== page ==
An in-depth look at how Boston Valley created the terra cotta for One Vanderbilt’s facade
Rising to a height of 1,401 feet, the recently completed One Vanderbilt building has joined the distinguished silhouette of New York City’s skyline at 73 stories tall. The building was designed by KPF for SL Green and Hines. Located on 42nd street in Midtown Manhattan, the structure features a stunning terra cotta façade manufactured by Boston Valley Terra Cotta.
The highly anticipated 1.75 million square foot tower, now the tallest office building in Midtown, takes up an entire block occupied by Madison and Vanderbilt Avenues. The construction of this supertall skyscraper was achieved through the collaboration of many parties to bring the tower to completion in 2020. Construction of One Vanderbilt was carried out by Tishman Construction in partnership with Permasteelisa North America — who designed, engineered, manufactured and installed the curtain wall — and IDA Exterior Systems and Component
Assembly Systems — installers of the terra cotta soffit.
One Vanderbilt’s exterior façade is comprised of a unitized curtain wall containing, glass, aluminum, and glazed terra cotta spandrels. Skillfully installed by Permasteelisa, the diagonal spandrels alternate with tall glass windows and aluminum bands to create a harmonious balance. Boston Valley manufactured all 42,000 of the white terra cotta spandrels that climb up the building’s façade, along with 2,500 soffit panels that are installed both in the interior and exterior of One Vanderbilt. As a classic building material, the terra cotta elements of the building complement the older architecture of the historic district, including its world-famous neighbor, the Grand Central Terminal.
The relationship between the two structures continues “below the surface” as they are connected by an underground concourse. In order to gain approval from the New York Landmarks Preservation Commission, One Vanderbilt’s design needed to be sensitive to its historic locale. The podium of the skyscraper reveals the western facade and detailed cornice of Grand Central, previously hidden from view for decades, with a cantilevered section that is angled for the preservation and respect of the terminal. Lining the cantilevered ceiling are Boston Valley’s orange glazed soffits, which echo the Guastavino tile ceiling vaults of the adjacent terminal.
One Vanderbilt has a unique profile consisting of four volumes that interlock and taper as they ascend to their final height. KPF’s president and design principal, James von Klemperer states in a recent designboom article,
“the four interlocking volume idea came to us during the concept phase of design. the pinwheel form allowed us to drop individual masses off at different heights, so that the top diminishes in size dramatically before terminating in a single spire.”
All corners on the outer terra cotta field panels were custom cut to accommodate the facade’s gradual changes in dimension. Over 140,000 square feet of terra cotta was used to manufacture the building’s spandrels. Six spandrel panels made up each assembly at the podium level, changing to four on the tower. For panels longer than 65”, Boston Valley mechanically fastened two panels together to create one larger spliced piece. Once prepared, Permasteelisa engineered a unitized curtain wall system, incorporating the terra cotta spandrels, and shipped the frames to the job site for a seamless installation.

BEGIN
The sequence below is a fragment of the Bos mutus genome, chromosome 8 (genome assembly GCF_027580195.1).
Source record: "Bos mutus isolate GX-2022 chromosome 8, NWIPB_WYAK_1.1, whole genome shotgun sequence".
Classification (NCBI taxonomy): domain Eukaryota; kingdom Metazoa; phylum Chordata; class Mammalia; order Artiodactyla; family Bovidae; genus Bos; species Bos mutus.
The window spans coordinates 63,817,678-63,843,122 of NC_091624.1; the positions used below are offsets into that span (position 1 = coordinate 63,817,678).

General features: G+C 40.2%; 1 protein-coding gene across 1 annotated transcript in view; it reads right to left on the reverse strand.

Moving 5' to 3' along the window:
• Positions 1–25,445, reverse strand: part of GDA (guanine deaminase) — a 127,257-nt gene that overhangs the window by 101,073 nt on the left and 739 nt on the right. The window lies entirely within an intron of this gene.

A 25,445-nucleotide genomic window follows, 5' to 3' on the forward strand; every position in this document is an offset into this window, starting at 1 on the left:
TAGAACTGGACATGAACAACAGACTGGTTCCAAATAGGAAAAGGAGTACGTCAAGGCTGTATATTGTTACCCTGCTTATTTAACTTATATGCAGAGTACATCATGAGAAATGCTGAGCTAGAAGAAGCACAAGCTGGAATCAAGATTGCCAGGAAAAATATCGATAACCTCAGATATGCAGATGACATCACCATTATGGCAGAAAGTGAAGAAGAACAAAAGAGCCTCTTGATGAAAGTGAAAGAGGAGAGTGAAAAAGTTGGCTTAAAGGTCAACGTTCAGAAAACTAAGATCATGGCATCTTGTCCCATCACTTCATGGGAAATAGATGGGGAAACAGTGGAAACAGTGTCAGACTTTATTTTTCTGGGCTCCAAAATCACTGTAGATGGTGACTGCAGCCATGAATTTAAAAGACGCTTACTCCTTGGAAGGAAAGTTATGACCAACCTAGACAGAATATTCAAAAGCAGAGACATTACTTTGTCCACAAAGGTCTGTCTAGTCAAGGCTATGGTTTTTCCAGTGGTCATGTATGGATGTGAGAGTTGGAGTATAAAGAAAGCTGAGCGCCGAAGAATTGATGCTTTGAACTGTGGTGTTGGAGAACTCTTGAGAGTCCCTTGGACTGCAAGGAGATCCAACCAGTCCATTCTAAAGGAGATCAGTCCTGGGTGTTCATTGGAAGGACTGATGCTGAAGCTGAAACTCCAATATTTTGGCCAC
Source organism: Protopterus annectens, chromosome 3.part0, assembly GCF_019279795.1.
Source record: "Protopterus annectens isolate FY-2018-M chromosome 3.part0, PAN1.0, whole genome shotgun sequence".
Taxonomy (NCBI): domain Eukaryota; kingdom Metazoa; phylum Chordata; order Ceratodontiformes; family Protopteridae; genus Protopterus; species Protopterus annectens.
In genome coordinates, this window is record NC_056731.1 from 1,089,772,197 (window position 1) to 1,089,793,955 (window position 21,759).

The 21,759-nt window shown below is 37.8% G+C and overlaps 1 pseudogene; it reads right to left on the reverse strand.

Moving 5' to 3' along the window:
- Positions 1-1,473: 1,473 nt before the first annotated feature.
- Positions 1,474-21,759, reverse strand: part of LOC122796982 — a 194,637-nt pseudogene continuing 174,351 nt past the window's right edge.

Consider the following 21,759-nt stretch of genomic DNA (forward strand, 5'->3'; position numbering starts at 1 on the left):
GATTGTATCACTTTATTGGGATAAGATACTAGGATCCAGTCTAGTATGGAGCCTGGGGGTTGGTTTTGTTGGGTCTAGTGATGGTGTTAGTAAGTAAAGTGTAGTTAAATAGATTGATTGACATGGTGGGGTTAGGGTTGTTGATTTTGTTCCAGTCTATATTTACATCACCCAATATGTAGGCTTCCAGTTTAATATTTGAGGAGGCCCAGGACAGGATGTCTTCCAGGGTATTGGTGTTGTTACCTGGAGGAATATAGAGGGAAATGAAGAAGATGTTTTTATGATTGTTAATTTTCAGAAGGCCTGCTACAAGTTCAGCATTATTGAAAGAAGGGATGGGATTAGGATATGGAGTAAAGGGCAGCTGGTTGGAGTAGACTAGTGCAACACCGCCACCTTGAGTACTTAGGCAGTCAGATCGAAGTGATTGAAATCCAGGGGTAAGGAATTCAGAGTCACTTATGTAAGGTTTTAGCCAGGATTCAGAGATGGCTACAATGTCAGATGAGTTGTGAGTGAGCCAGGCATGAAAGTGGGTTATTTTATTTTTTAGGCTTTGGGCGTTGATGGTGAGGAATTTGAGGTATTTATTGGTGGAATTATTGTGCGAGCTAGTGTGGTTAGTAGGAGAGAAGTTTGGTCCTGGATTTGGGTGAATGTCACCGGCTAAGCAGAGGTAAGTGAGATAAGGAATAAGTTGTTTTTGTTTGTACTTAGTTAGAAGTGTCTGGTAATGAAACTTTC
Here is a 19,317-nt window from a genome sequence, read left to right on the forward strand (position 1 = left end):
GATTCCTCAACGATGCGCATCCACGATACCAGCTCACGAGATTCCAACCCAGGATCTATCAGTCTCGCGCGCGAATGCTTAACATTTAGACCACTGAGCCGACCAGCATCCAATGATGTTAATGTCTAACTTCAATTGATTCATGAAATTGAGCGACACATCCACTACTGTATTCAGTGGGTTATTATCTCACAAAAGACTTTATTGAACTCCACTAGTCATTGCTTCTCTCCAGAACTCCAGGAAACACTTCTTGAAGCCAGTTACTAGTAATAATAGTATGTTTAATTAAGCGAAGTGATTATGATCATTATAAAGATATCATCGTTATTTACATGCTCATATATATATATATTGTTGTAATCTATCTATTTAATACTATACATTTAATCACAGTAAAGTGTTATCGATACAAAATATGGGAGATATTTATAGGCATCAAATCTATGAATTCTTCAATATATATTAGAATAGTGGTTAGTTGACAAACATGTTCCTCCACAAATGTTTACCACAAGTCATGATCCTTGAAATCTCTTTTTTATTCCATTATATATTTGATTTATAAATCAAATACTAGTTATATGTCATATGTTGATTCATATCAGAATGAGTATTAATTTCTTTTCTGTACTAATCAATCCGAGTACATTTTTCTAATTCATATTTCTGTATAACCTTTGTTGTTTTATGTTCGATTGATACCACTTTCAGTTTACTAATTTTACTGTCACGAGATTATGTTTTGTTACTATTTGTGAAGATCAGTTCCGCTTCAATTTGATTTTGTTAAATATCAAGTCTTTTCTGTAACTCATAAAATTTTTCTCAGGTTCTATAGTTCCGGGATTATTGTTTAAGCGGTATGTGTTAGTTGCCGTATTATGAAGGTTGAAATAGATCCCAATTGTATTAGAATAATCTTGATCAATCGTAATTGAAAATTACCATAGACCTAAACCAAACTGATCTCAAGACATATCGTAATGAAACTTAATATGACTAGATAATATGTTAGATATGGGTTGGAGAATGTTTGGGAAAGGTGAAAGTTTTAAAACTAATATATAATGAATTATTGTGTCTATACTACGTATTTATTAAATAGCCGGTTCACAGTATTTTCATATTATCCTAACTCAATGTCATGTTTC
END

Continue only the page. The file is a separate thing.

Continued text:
All the terra cotta spandrels created for One Vanderbilt were extruded with a concave shape, creating scalloped contours that catch and reflect the sunlight when assembled together. The extrusion forming method is the most cost-effective method of clay production and it is ideal for units that require the duplication of linear profiles in large quantities. Specific research on reflectivity went into the creation of One Vanderbilt’s white glaze to reflect light back onto the neighboring Grand Central Terminal. Each panel was glazed in a fully opacified, custom white high gloss that was applied using a pooling technique: during firing, gravity causes the glaze to spread thin down the curved sides of the profile with a higher concentration of glaze at the bottom. The resulting pooling effect creates variation in the opacity and reflectiveness of the panels, emphasizing the diagonal linear pattern of the spandrels.
For the soffit panels on the cantilevered underside of the facade, Boston Valley applied a custom single-fired satin orange glaze, partially opacified. The soffits were then drilled and mounted to IDA’s attachment system; exterior panels were preassembled at the facility, while interior panels were shipped directly to the job site for installation.
Boston Valley is proud to have been an integral part of this high-profile project in New York City. As always, Boston Valley applied their quality control standards to each part of the manufacturing process to ensure the timely production of materials for One Vanderbilt. The terra cotta created for the facade of One Vanderbilt represents Boston Valley’s dedication to produce consistent, quality products that meet the highest standards for high performance buildings.
Featured Image: A mid-construction photo of One Vanderbilt next to the Grand Central Terminal in Midtown Manhattan
Photo Credit: ©Chris Payne/Esto